How can I get rid of moles in my yard?

Moles can cause damage to a landscape, including turfgrass, small annual plants, and paver patios or walkways. They tunnel unseen through the top few inches of soil in search of prey, and leave a trail of damage behind them. In a lawn, the tunnels appear as narrow ridges that may have a small hole here or there where the mole popped its head out. In a lawn with a lot of mole activity, the surface may feel spongy as it is walked upon. These are tell-tale signs of a mole problem.

Mole tunnel in a lawn
Many homeowners think that applying a grub control solution will deter moles. Unfortunately, this is not the case, though you will find lots of pest control companies in the Raleigh, NC area and sites all over the web that tell you this will work. You may also have heard this from some of your friends and neighbors. They say killing the food source of moles will send the moles elsewhere, but grubs are not the main food source of moles. While they do eat grubs, the main staple in a mole's diet is earthworms. Moles also enjoy slugs, snails, centipedes, millipedes, and other juicy insects in your soil that are beneficial for your turfgrass and other landscape plants. Applying an insecticide that would kill all of the life in your soil would be a setback for your turfgrass and landscape plants, and most insecticides are either acutely toxic to people and pets or they are water contaminates. Crownover Green does not recommend applying insecticides to eradicate moles. We've had many clients who have had moles, and don't know of any who got rid of the moles by killing bugs. The only proven way to eradicate moles is to kill the moles.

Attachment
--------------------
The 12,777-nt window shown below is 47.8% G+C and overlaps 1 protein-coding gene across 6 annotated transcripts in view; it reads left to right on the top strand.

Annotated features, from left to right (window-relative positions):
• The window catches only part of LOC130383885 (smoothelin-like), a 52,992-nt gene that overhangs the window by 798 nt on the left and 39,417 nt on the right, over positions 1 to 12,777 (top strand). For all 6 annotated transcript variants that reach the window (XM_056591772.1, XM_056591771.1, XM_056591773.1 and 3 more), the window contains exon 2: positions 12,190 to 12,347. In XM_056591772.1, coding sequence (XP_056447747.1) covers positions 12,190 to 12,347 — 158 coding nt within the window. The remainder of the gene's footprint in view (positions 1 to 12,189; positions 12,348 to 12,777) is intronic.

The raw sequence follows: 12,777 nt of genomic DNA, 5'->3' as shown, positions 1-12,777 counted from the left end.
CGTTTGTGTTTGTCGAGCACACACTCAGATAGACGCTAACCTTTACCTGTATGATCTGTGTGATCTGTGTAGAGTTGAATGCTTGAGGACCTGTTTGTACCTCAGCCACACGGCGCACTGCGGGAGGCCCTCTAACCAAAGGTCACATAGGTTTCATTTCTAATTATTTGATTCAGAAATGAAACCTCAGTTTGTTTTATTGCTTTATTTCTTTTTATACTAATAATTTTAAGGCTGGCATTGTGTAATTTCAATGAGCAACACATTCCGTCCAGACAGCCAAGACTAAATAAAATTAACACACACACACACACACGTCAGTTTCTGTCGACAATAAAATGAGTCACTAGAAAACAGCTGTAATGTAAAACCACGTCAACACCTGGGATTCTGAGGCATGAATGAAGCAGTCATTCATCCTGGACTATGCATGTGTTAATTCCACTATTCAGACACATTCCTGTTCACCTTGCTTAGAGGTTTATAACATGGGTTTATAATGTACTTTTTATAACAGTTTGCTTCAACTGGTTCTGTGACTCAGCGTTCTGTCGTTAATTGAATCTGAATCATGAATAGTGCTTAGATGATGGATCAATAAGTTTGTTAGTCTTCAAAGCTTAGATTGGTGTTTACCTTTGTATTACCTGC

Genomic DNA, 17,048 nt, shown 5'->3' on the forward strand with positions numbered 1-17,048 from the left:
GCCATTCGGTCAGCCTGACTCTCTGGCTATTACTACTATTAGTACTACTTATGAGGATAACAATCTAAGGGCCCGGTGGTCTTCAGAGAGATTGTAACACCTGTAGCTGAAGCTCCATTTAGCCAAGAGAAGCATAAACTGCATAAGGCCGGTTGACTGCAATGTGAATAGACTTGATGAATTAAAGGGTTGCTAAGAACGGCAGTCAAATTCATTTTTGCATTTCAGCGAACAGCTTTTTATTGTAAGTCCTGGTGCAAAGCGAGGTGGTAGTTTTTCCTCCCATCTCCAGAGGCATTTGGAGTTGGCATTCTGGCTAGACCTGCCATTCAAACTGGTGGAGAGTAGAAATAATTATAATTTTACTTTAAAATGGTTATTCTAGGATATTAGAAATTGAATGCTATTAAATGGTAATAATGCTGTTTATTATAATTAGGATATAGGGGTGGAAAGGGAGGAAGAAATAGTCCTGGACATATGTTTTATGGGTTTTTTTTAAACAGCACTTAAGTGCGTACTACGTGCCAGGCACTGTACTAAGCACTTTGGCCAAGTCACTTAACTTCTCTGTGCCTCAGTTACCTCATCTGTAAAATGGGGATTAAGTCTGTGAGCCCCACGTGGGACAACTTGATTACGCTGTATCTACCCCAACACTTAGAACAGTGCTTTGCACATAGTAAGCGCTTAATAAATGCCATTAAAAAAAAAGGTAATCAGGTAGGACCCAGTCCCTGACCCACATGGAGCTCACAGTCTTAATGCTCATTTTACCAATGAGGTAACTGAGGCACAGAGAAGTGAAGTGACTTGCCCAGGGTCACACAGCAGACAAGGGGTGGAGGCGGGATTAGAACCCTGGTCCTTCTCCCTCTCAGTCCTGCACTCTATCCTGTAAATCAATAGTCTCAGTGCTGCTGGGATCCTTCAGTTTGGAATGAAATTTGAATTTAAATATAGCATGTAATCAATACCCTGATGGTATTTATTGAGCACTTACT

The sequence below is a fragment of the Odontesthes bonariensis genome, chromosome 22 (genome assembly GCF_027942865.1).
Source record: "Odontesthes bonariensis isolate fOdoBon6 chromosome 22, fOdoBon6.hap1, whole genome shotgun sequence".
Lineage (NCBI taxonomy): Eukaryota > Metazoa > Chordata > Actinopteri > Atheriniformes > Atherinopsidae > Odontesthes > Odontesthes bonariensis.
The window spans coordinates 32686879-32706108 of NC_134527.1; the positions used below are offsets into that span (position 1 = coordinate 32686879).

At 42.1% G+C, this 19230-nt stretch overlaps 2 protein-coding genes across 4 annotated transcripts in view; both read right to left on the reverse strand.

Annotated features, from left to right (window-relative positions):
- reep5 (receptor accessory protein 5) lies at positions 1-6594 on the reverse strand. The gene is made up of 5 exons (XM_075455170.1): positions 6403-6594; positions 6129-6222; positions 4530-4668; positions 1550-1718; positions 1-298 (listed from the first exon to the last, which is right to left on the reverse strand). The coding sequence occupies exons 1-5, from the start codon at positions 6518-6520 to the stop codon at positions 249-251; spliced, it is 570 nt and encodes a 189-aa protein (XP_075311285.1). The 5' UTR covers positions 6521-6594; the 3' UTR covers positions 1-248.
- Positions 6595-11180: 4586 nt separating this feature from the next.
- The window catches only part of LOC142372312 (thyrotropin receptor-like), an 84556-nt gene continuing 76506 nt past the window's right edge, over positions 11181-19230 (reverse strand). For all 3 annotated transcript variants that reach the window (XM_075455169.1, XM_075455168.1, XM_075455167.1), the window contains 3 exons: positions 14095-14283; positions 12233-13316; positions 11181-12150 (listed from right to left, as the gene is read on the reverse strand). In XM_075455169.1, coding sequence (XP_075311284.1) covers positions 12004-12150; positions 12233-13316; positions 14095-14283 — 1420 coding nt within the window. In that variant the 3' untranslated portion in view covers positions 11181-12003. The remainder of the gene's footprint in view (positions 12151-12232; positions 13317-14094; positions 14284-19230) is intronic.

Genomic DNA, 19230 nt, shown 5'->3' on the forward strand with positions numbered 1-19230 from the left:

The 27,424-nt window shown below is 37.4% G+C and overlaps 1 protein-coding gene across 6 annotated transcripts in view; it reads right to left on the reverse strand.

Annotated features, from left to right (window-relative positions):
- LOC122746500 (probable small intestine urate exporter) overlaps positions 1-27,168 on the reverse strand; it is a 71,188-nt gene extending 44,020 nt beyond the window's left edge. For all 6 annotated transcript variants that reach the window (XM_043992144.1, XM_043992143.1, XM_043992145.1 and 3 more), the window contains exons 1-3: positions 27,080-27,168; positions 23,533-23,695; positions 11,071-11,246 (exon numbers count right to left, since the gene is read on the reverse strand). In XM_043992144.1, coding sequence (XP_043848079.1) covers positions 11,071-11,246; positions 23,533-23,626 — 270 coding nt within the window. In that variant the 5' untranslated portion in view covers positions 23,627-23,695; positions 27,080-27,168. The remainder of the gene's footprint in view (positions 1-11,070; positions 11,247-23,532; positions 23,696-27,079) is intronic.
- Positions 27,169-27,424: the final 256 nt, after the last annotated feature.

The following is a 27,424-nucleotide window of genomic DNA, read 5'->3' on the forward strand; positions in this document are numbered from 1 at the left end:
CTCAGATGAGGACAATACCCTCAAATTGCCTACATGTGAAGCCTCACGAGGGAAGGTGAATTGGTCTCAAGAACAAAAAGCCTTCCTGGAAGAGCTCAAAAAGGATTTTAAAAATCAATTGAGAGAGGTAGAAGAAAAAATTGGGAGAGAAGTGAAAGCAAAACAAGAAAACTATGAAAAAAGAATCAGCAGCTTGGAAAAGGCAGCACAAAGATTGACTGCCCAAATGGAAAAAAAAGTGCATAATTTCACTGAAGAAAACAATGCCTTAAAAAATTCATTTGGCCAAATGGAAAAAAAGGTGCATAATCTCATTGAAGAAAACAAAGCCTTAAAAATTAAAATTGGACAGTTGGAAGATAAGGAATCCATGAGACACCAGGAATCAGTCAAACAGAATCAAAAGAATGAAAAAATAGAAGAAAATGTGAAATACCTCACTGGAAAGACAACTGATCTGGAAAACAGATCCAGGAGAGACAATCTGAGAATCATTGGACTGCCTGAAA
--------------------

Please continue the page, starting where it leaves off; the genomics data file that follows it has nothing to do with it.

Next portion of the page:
The hassle-free method for eradicating moles is to contact a professional critter control service that will have the expertise to trap or kill the moles. Beware that a general pest control company may offer grub control as the first step. When this method doesn't eradicate the moles they'll offer additional services at additional costs. Find a pro that addresses the problem directly.

If you are a DIYer, there are several products available at garden centers. There are traps, gassers, and baits. If you don't want to kill the moles and are not expecting total eradication, then you could try mole deterrents. There are sonic spikes and castor oil pellets or sprays. Whatever DIY option you might choose, follow the label instructions closely to get results. Moles become very active in late winter or early spring as the ground becomes soft. Spring is also mating season for moles so spring is a good time to get them under control.